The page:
Choosing the wrong style: There are different types of IWB holsters for different types of guns, and using the wrong one can cause problems. For example, if you try to use an IWB holster designed for a revolver with a smaller semi-automatic pistol, it will be too tight and make drawing your weapon difficult. Many cheap inside-the-waistband holsters are universal in design so they fit almost any standard size gun on the market, but they’re not designed for optimal concealment of your particular firearm. This means you’ll need to adjust your wardrobe if it doesn’t perfectly match the gun to a corresponding holster.

Tucking a shirt in behind the weapon: What kind of idiot would do this? You should never tuck a shirt in behind an IWB holster because there’s only one direction for the barrel of your gun to go if you need it in a hurry, and that’s forward.

Tips for Wearing Your New IWB Holster Properly

1) When you insert the firearm into the holster, it should be touching your body, but not pressing against your body.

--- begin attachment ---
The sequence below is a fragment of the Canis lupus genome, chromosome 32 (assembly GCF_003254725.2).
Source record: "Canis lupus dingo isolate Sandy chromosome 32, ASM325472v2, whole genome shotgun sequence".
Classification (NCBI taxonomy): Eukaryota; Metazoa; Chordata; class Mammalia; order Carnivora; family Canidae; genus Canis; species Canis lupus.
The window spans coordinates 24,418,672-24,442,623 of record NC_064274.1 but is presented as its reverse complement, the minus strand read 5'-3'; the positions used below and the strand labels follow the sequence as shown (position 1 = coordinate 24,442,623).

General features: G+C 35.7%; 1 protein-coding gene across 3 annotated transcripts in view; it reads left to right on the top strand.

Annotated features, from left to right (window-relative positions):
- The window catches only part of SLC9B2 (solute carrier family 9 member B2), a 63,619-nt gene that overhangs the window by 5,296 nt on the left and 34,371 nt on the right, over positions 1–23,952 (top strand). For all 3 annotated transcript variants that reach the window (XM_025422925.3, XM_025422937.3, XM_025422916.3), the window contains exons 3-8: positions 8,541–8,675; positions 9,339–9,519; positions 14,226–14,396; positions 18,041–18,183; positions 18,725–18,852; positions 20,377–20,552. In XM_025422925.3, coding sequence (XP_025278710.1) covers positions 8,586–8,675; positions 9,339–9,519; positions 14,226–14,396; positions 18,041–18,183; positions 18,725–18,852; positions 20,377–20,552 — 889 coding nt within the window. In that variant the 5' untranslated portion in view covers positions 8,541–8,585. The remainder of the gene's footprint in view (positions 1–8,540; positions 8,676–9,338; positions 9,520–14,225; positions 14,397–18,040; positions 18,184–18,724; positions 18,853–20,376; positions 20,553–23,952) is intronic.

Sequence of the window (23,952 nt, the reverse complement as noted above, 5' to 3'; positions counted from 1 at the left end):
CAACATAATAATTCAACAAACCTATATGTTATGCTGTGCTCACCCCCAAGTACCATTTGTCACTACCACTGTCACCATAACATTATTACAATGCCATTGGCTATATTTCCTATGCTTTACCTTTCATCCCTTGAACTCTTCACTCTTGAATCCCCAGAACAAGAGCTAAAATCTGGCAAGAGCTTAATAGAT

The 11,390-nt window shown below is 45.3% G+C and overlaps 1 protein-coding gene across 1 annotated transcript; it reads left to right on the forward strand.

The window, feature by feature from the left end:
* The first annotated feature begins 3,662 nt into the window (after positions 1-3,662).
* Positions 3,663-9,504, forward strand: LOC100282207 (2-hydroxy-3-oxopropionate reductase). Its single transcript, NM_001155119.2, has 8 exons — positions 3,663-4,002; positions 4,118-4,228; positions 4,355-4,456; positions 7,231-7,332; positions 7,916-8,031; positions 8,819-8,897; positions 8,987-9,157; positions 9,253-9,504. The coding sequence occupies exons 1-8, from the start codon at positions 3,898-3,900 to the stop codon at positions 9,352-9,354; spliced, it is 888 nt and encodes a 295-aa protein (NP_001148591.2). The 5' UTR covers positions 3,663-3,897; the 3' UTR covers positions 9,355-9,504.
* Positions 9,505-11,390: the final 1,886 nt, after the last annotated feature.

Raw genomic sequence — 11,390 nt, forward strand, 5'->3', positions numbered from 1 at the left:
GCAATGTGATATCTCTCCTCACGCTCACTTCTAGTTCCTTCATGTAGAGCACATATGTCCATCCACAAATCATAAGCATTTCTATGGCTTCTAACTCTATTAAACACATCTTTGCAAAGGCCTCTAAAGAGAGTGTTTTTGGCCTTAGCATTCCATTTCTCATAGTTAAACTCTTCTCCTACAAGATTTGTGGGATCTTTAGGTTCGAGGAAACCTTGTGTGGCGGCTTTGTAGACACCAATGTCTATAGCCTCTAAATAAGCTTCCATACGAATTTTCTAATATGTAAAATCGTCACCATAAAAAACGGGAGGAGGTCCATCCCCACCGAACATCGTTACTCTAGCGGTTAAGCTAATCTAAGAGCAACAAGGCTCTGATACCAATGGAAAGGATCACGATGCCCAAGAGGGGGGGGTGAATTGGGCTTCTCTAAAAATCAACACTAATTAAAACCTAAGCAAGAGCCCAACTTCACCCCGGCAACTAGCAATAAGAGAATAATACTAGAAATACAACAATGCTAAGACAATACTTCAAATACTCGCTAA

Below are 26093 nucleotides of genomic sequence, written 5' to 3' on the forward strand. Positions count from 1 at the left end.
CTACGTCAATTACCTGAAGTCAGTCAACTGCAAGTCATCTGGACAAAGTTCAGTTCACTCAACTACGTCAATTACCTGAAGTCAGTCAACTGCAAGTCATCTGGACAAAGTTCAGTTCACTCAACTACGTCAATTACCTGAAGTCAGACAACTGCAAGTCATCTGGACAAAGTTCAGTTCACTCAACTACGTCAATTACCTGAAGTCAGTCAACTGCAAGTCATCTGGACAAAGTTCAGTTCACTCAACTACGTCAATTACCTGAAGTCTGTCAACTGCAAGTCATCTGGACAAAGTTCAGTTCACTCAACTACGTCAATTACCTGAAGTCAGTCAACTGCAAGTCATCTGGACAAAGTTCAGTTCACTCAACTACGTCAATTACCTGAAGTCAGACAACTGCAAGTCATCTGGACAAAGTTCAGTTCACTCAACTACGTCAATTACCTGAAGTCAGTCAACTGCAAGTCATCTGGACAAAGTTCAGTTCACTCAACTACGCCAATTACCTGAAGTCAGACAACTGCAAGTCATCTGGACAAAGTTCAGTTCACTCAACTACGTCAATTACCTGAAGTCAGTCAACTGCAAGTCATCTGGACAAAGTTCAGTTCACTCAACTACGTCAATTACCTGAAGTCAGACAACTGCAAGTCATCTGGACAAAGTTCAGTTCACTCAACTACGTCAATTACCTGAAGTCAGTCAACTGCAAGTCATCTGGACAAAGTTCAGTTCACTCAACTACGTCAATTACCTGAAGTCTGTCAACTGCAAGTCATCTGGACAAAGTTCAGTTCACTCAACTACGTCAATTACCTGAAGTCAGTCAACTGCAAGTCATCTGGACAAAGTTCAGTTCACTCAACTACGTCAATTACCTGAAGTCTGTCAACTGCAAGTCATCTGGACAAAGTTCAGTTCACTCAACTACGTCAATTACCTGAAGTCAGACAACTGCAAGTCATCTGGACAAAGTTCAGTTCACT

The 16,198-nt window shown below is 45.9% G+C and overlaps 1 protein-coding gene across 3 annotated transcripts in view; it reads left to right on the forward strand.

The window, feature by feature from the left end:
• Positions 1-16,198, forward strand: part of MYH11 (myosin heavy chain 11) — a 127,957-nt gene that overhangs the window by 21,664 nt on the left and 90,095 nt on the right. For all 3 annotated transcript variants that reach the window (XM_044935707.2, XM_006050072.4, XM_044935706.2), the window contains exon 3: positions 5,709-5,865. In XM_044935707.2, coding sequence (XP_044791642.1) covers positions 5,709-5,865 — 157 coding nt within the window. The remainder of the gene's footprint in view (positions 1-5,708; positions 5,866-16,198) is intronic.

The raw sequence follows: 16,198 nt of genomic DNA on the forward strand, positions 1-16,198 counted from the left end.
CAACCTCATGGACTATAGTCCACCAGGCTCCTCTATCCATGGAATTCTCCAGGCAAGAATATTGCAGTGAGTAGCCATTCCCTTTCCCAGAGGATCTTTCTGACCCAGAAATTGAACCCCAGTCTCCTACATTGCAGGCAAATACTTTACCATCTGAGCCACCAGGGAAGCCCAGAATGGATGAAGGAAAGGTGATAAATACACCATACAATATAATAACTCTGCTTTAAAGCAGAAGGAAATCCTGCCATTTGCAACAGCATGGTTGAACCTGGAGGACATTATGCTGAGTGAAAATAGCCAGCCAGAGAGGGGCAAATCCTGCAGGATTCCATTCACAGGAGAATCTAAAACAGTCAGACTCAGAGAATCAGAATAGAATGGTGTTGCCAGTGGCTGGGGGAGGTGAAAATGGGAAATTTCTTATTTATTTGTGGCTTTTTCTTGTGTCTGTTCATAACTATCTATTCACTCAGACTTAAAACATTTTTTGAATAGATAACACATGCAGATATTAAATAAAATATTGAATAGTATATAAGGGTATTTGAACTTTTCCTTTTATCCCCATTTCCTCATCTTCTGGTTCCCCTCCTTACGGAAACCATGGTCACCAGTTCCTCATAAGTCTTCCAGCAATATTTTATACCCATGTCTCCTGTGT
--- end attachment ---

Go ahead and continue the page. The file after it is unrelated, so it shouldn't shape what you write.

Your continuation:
2) You should ensure that the holster is level so that it does not droop towards one side or the other. If worn too low, this can cause difficulty drawing from the holster.

3) The weapon should be pushed all the way back in so that there are no gaps between the slide and where you are pressing it against your body. This makes sure that both retention and accessibility are maximized for this carry position.

4) Ensure that there is plenty of room for easily drawing your weapon- ideally an inch or two away from either end of the holster. If your firearm is too close to the ends, it will catch on one of them when you pull out your weapon.